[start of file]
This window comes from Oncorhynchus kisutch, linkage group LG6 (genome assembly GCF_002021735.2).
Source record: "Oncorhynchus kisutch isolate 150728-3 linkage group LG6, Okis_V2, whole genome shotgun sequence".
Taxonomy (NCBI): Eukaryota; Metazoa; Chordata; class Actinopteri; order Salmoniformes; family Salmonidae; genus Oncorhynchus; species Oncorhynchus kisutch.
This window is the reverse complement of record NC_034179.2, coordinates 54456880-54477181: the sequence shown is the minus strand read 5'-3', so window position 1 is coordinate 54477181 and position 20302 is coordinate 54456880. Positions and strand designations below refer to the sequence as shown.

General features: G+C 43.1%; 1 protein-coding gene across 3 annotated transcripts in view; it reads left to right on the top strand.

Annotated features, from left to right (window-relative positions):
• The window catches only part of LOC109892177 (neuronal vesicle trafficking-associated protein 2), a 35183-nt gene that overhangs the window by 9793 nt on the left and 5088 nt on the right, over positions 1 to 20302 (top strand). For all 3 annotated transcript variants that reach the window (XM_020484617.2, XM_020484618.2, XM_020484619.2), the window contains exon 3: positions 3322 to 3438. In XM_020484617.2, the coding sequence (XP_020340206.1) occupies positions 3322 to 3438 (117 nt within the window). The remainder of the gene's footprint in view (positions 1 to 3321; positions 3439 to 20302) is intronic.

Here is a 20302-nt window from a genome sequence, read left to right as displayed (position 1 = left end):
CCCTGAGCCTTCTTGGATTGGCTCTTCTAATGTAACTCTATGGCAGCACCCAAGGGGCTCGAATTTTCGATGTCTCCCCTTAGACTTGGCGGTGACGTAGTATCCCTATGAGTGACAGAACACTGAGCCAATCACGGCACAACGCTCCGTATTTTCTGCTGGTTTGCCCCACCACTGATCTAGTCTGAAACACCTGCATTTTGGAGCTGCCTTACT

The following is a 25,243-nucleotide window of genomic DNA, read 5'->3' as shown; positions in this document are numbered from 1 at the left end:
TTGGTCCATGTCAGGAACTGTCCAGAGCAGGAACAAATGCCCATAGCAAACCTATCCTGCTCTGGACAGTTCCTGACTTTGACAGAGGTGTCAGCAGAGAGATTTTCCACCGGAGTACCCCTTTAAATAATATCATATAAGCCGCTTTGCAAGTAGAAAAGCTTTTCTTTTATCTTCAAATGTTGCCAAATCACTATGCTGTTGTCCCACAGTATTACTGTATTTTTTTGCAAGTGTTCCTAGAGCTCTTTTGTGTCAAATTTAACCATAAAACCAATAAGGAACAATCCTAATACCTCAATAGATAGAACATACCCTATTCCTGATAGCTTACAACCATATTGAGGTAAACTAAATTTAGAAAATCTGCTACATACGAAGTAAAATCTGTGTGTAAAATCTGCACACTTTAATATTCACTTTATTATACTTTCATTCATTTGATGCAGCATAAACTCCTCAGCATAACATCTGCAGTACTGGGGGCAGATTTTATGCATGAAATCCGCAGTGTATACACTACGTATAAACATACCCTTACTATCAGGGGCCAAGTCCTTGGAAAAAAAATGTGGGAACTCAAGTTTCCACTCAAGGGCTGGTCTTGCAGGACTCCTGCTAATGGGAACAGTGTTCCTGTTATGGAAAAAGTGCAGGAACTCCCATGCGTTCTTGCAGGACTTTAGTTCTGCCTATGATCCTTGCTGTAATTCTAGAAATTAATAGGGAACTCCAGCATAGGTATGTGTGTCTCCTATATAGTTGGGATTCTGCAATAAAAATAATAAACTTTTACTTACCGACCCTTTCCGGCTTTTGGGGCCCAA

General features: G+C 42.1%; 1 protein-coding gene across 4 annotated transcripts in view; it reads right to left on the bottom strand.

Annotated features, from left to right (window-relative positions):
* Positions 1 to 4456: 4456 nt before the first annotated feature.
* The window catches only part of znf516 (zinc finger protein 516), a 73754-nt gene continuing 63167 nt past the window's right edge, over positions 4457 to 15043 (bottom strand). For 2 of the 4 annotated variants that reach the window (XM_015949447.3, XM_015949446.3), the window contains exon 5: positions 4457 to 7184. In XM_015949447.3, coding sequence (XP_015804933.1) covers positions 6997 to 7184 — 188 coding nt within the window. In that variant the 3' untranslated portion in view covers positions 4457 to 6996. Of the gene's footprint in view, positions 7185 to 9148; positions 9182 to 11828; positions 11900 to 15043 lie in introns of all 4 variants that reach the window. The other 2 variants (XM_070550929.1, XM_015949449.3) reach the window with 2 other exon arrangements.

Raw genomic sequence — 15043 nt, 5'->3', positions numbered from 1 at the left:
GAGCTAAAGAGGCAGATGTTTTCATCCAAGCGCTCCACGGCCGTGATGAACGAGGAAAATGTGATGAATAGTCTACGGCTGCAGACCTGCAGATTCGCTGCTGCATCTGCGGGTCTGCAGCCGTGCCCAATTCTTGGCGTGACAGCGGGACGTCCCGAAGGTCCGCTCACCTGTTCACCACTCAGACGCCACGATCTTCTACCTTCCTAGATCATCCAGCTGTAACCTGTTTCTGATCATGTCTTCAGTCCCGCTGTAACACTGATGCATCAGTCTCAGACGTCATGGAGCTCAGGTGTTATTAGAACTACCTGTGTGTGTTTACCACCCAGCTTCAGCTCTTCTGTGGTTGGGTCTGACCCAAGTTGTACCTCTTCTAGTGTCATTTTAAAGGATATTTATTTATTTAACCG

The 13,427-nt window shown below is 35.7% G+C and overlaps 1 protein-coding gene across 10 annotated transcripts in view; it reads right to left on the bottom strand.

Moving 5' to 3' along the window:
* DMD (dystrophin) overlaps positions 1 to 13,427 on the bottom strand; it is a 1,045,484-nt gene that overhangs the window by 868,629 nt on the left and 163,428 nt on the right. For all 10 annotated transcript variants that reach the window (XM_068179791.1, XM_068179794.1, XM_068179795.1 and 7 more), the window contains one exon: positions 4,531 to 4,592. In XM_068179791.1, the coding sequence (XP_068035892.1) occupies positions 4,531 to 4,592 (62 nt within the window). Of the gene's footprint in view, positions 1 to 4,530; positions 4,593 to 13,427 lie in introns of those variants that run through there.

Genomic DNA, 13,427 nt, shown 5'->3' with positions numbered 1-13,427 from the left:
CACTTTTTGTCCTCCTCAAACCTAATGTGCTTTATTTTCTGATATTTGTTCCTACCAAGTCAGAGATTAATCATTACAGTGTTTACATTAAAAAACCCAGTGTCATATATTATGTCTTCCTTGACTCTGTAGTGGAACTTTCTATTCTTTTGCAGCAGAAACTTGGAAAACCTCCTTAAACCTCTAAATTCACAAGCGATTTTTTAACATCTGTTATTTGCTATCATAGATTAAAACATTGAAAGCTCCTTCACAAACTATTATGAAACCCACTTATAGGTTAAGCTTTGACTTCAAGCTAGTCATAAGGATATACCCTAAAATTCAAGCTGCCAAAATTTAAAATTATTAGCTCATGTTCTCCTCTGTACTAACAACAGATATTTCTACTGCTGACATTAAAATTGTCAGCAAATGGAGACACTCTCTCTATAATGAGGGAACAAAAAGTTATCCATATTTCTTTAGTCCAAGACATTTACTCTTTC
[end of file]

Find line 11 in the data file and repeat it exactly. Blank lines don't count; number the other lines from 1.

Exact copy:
TTGGTCCATGTCAGGAACTGTCCAGAGCAGGAACAAATGCCCATAGCAAACCTATCCTGCTCTGGACAGTTCCTGACTTTGACAGAGGTGTCAGCAGAGAGATTTTCCACCGGAGTACCCCTTTAAATAATATCATATAAGCCGCTTTGCAAGTAGAAAAGCTTTTCTTTTATCTTCAAATGTTGCCAAATCACTATGCTGTTGTCCCACAGTATTACTGTATTTTTTTGCAAGTGTTCCTAGAGCTCTTTTGTGTCAAATTTAACCATAAAACCAATAAGGAACAATCCTAATACCTCAATAGATAGAACATACCCTATTCCTGATAGCTTACAACCATATTGAGGTAAACTAAATTTAGAAAATCTGCTACATACGAAGTAAAATCTGTGTGTAAAATCTGCACACTTTAATATTCACTTTATTATACTTTCATTCATTTGATGCAGCATAAACTCCTCAGCATAACATCTGCAGTACTGGGGGCAGATTTTATGCATGAAATCCGCAGTGTATACACTACGTATAAACATACCCTTACTATCAGGGGCCAAGTCCTTGGAAAAAAAATGTGGGAACTCAAGTTTCCACTCAAGGGCTGGTCTTGCAGGACTCCTGCTAATGGGAACAGTGTTCCTGTTATGGAAAAAGTGCAGGAACTCCCATGCGTTCTTGCAGGACTTTAGTTCTGCCTATGATCCTTGCTGTAATTCTAGAAATTAATAGGGAACTCCAGCATAGGTATGTGTGTCTCCTATATAGTTGGGATTCTGCAATAAAAATAATAAACTTTTACTTACCGACCCTTTCCGGCTTTTGGGGCCCAA